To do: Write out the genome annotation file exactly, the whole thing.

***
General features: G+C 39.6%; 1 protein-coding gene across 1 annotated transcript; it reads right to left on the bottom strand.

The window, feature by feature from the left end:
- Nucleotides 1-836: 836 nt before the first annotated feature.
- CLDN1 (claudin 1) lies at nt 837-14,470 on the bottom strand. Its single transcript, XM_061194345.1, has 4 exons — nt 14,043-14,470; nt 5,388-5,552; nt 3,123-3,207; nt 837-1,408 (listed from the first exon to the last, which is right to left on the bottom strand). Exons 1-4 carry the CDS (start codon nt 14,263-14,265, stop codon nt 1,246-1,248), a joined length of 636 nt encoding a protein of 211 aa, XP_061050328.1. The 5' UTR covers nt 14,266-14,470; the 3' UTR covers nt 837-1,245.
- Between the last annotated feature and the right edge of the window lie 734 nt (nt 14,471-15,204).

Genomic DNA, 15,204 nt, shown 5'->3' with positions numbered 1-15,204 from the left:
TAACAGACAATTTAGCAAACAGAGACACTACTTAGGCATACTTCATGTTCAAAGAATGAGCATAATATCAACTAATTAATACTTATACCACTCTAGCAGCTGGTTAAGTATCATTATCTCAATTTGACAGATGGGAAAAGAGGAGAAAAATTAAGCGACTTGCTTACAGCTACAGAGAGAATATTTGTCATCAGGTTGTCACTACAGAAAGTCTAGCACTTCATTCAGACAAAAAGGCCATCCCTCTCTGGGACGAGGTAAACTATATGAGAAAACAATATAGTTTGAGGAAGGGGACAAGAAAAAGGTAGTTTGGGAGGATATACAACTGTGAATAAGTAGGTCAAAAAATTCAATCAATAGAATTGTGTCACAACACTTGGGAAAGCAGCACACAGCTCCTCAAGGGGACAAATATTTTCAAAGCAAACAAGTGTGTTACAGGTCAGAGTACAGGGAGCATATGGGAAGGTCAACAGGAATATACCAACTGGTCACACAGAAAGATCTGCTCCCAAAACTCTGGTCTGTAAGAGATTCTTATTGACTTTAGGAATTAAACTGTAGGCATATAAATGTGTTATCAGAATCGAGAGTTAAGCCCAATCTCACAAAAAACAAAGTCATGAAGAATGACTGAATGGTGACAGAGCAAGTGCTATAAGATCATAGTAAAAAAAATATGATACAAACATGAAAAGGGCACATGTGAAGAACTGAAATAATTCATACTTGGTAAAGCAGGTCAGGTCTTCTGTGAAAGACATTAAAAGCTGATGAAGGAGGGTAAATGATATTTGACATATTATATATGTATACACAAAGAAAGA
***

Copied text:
General features: G+C 39.6%; 1 protein-coding gene across 1 annotated transcript; it reads right to left on the bottom strand.

The window, feature by feature from the left end:
- Nucleotides 1-836: 836 nt before the first annotated feature.
- CLDN1 (claudin 1) lies at nt 837-14,470 on the bottom strand. Its single transcript, XM_061194345.1, has 4 exons — nt 14,043-14,470; nt 5,388-5,552; nt 3,123-3,207; nt 837-1,408 (listed from the first exon to the last, which is right to left on the bottom strand). Exons 1-4 carry the CDS (start codon nt 14,263-14,265, stop codon nt 1,246-1,248), a joined length of 636 nt encoding a protein of 211 aa, XP_061050328.1. The 5' UTR covers nt 14,266-14,470; the 3' UTR covers nt 837-1,245.
- Between the last annotated feature and the right edge of the window lie 734 nt (nt 14,471-15,204).

Genomic DNA, 15,204 nt, shown 5'->3' with positions numbered 1-15,204 from the left:
TAACAGACAATTTAGCAAACAGAGACACTACTTAGGCATACTTCATGTTCAAAGAATGAGCATAATATCAACTAATTAATACTTATACCACTCTAGCAGCTGGTTAAGTATCATTATCTCAATTTGACAGATGGGAAAAGAGGAGAAAAATTAAGCGACTTGCTTACAGCTACAGAGAGAATATTTGTCATCAGGTTGTCACTACAGAAAGTCTAGCACTTCATTCAGACAAAAAGGCCATCCCTCTCTGGGACGAGGTAAACTATATGAGAAAACAATATAGTTTGAGGAAGGGGACAAGAAAAAGGTAGTTTGGGAGGATATACAACTGTGAATAAGTAGGTCAAAAAATTCAATCAATAGAATTGTGTCACAACACTTGGGAAAGCAGCACACAGCTCCTCAAGGGGACAAATATTTTCAAAGCAAACAAGTGTGTTACAGGTCAGAGTACAGGGAGCATATGGGAAGGTCAACAGGAATATACCAACTGGTCACACAGAAAGATCTGCTCCCAAAACTCTGGTCTGTAAGAGATTCTTATTGACTTTAGGAATTAAACTGTAGGCATATAAATGTGTTATCAGAATCGAGAGTTAAGCCCAATCTCACAAAAAACAAAGTCATGAAGAATGACTGAATGGTGACAGAGCAAGTGCTATAAGATCATAGTAAAAAAAATATGATACAAACATGAAAAGGGCACATGTGAAGAACTGAAATAATTCATACTTGGTAAAGCAGGTCAGGTCTTCTGTGAAAGACATTAAAAGCTGATGAAGGAGGGTAAATGATATTTGACATATTATATATGTATACACAAAGAAAGA